1. The Cotswolds Area of Outstanding Natural Beauty

The Cotswolds is one of the most beautiful areas of England, known and loved by people across the world. With its Cotswold stone walls and buildings, open skies, rolling grasslands, beech woods and captivating towns and villages, the Cotswolds is a landscape once experienced, never forgotten.

‘Wold’ is Old English for ‘upland common’ and for centuries the rolling Cotswold Hills have been used for sheep and arable farming. At one time the Cotswolds was populated by half a million sheep and the wool trade with Europe was significant with Flemish weavers brought to England and the merchants becoming wealthier than the King. The Cotswolds’ numerous fine homes and churches, which help to draw millions of visitors to the area each year, were built from the wealth of the wool trade. The Cotswolds is the largest of 38 Areas of Outstanding Natural Beauty in England and Wales and the second largest protected landscape in England after the Lake District National Park.

The Cotswolds was designated an AONB in 1966 in recognition of its rich, diverse and high quality landscape. Covering 790 square miles, the Cotswolds stretches 100 miles from the city of Bath and Wiltshire in the south through Gloucestershire and Oxfordshire to Warwickshire and Worcestershire in the north.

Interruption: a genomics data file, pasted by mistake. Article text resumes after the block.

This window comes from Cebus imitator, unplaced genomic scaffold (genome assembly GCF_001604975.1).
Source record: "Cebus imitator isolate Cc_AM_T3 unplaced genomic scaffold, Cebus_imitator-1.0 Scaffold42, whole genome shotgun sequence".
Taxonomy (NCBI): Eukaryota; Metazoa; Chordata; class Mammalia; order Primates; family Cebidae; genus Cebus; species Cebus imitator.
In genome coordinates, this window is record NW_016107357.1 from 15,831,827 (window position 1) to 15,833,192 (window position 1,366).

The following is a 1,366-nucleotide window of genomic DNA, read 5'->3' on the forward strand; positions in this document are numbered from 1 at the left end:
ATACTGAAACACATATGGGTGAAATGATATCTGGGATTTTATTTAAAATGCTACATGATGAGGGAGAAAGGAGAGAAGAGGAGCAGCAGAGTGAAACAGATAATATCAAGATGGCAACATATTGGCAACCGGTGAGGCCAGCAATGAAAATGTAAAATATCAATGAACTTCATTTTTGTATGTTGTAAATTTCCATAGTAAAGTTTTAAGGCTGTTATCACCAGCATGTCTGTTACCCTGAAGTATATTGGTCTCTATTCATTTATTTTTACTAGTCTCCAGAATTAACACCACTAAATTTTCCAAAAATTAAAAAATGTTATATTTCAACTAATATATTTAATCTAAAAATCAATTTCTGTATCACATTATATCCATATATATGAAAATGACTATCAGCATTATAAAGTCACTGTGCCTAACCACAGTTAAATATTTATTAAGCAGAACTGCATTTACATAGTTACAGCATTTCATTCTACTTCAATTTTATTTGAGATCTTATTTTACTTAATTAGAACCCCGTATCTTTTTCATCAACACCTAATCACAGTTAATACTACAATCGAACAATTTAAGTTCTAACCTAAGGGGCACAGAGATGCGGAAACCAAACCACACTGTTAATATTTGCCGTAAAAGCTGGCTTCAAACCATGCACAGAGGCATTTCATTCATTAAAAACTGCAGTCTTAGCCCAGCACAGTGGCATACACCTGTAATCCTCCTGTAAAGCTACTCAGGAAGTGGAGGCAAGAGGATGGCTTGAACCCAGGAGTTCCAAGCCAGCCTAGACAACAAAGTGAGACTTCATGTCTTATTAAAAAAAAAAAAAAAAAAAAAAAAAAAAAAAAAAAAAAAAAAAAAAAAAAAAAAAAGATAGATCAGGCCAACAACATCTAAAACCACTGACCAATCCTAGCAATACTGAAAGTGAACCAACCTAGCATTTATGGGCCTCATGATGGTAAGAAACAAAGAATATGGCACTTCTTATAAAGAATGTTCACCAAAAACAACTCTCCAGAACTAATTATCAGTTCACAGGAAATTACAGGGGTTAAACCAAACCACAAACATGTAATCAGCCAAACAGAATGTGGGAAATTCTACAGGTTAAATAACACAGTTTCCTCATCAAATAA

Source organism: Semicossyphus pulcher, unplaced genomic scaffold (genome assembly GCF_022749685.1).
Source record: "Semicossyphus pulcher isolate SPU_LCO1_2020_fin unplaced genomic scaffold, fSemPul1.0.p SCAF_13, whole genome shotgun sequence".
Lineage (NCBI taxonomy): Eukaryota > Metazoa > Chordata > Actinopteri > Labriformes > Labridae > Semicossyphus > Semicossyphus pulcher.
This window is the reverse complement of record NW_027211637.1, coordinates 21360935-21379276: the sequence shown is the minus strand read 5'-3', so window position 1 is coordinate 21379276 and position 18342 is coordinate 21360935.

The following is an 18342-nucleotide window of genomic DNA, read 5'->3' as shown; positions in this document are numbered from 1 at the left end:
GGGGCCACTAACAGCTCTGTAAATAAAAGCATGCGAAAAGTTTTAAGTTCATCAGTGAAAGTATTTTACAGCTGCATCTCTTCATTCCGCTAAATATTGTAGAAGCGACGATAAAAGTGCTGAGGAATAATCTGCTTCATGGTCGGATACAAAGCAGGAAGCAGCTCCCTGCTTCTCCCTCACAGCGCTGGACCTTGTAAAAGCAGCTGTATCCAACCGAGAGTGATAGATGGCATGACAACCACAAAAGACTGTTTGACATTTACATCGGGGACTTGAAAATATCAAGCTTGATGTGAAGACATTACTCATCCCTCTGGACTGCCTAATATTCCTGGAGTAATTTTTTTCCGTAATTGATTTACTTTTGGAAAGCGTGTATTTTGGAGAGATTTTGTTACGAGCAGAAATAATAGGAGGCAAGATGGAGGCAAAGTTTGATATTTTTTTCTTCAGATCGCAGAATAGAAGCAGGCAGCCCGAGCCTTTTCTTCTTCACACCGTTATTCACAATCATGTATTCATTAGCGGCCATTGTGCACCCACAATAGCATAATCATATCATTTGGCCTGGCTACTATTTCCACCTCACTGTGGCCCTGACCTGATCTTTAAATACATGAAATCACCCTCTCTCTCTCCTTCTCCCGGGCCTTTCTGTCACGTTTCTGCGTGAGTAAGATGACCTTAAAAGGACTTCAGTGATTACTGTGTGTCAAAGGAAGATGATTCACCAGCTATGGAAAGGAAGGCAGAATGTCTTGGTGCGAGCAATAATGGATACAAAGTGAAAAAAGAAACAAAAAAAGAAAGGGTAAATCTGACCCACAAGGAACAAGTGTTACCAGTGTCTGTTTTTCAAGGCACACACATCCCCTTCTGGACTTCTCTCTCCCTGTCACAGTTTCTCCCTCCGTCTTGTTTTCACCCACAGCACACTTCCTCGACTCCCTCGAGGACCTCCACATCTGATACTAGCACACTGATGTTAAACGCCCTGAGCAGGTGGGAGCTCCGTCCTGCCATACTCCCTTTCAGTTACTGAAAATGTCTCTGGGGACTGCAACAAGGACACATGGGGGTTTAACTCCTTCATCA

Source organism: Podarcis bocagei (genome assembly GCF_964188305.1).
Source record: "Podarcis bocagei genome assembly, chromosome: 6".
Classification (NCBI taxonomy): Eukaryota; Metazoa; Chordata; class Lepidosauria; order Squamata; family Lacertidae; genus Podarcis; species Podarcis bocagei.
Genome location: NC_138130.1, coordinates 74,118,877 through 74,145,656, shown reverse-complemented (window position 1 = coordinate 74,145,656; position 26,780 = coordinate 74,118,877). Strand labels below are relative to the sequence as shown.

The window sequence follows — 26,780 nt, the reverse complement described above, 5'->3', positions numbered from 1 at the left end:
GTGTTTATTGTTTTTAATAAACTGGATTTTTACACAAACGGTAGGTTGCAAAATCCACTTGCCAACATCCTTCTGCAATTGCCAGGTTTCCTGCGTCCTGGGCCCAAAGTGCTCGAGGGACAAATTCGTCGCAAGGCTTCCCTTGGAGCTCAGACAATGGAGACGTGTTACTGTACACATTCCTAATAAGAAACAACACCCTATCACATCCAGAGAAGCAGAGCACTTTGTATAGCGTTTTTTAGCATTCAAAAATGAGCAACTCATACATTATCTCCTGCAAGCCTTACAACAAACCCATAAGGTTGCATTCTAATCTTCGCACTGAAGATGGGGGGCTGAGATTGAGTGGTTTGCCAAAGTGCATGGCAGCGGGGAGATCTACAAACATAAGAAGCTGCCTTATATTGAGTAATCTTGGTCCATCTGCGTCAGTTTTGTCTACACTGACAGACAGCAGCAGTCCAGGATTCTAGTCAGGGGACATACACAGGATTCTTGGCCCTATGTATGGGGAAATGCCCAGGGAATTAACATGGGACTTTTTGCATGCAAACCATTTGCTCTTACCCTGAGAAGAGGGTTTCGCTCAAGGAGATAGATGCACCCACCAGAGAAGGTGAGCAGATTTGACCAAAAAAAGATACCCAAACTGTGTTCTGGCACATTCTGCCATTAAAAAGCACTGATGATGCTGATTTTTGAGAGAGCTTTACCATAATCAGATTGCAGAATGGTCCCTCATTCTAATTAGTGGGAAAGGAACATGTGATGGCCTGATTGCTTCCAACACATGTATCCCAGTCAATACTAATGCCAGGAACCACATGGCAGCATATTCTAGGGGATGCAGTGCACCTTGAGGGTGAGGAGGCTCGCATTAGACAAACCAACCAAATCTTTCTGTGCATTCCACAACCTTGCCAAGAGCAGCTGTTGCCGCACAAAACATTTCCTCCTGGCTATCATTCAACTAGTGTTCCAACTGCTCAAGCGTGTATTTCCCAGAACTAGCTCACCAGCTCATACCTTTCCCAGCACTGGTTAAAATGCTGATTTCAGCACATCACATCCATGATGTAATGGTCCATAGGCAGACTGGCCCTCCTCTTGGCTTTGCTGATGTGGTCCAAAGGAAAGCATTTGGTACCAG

A total of 282 parish or town councils or parish meetings have territory in the Cotswolds AONB.

The central feature of the AONB is the Cotswolds Hills which rise gently from the broad, green meadows of the upper Thames to crest in a dramatic escarpment above the Severn Valley and the Vale of Evesham. 

The Cotswolds AONB includes five European Special Areas of Conservation, three National Nature Reserves and over 80 Sites of Special Scientific Interest which testify to its great variety of wildlife and habitats.

The primary purpose of the AONB designation is to conserve and enhance the natural beauty of the area, now and for future generations. The designation gives a formal recognition to an area’s landscape importance and allows for the development of communities and economic activity. However, development is only permitted in ways that enhance the landscape character of the AONB.

Over the past 40 years or so, the pressures on the countryside have increased and in 2000 the Countryside Rights of Way Act (CROW) addressed that challenge. The Act confirmed that AONBs shared with National Parks the highest status of protection in relation to landscape and scenic beauty.

The government also placed new responsibilities on local authorities to ensure further protection for designated landscapes. 

The 2000 Act allowed the establishment of Conservation Boards to look after AONBs. This led to the formation of two Conservation Boards – the Cotswolds Conservation Board and the Chilterns Conservation Board, which have been carrying out that duty since December 2004.